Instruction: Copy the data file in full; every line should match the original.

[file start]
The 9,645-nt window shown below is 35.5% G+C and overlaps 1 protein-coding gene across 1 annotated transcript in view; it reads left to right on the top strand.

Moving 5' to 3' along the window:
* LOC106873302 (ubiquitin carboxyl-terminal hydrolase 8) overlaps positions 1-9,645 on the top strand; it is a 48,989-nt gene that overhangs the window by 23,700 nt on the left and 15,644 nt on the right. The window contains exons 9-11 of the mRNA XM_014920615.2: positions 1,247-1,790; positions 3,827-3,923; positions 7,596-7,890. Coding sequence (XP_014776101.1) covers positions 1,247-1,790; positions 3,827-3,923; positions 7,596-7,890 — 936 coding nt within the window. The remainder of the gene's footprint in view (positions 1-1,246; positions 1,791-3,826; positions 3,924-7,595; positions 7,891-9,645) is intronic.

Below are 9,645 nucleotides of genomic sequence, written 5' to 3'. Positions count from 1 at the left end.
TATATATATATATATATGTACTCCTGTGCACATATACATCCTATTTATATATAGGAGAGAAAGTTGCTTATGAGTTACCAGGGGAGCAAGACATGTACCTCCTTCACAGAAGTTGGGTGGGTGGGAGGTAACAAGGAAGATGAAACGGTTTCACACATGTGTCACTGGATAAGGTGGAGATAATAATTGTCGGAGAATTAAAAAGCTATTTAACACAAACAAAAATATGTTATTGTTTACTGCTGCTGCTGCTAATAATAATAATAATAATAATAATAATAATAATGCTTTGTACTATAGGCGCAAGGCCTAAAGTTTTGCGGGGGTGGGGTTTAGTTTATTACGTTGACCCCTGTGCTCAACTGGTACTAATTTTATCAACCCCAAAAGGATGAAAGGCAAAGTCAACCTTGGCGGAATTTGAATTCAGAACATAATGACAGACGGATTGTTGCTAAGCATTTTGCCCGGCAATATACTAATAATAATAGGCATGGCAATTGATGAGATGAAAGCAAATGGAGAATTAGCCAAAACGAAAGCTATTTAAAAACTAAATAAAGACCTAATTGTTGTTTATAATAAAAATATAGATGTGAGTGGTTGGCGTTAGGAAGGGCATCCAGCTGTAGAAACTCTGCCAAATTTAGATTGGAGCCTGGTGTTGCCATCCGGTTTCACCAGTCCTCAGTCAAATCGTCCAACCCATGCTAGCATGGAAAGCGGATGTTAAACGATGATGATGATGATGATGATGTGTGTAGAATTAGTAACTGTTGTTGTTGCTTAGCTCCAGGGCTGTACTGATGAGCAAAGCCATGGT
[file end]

The 9,645-nt window shown below is 35.5% G+C and overlaps 1 protein-coding gene across 1 annotated transcript in view; it reads left to right on the top strand.

Moving 5' to 3' along the window:
* LOC106873302 (ubiquitin carboxyl-terminal hydrolase 8) overlaps positions 1-9,645 on the top strand; it is a 48,989-nt gene that overhangs the window by 23,700 nt on the left and 15,644 nt on the right. The window contains exons 9-11 of the mRNA XM_014920615.2: positions 1,247-1,790; positions 3,827-3,923; positions 7,596-7,890. Coding sequence (XP_014776101.1) covers positions 1,247-1,790; positions 3,827-3,923; positions 7,596-7,890 — 936 coding nt within the window. The remainder of the gene's footprint in view (positions 1-1,246; positions 1,791-3,826; positions 3,924-7,595; positions 7,891-9,645) is intronic.

Below are 9,645 nucleotides of genomic sequence, written 5' to 3'. Positions count from 1 at the left end.
TATATATATATATATATGTACTCCTGTGCACATATACATCCTATTTATATATAGGAGAGAAAGTTGCTTATGAGTTACCAGGGGAGCAAGACATGTACCTCCTTCACAGAAGTTGGGTGGGTGGGAGGTAACAAGGAAGATGAAACGGTTTCACACATGTGTCACTGGATAAGGTGGAGATAATAATTGTCGGAGAATTAAAAAGCTATTTAACACAAACAAAAATATGTTATTGTTTACTGCTGCTGCTGCTAATAATAATAATAATAATAATAATAATAATAATGCTTTGTACTATAGGCGCAAGGCCTAAAGTTTTGCGGGGGTGGGGTTTAGTTTATTACGTTGACCCCTGTGCTCAACTGGTACTAATTTTATCAACCCCAAAAGGATGAAAGGCAAAGTCAACCTTGGCGGAATTTGAATTCAGAACATAATGACAGACGGATTGTTGCTAAGCATTTTGCCCGGCAATATACTAATAATAATAGGCATGGCAATTGATGAGATGAAAGCAAATGGAGAATTAGCCAAAACGAAAGCTATTTAAAAACTAAATAAAGACCTAATTGTTGTTTATAATAAAAATATAGATGTGAGTGGTTGGCGTTAGGAAGGGCATCCAGCTGTAGAAACTCTGCCAAATTTAGATTGGAGCCTGGTGTTGCCATCCGGTTTCACCAGTCCTCAGTCAAATCGTCCAACCCATGCTAGCATGGAAAGCGGATGTTAAACGATGATGATGATGATGATGATGTGTGTAGAATTAGTAACTGTTGTTGTTGCTTAGCTCCAGGGCTGTACTGATGAGCAAAGCCATGGT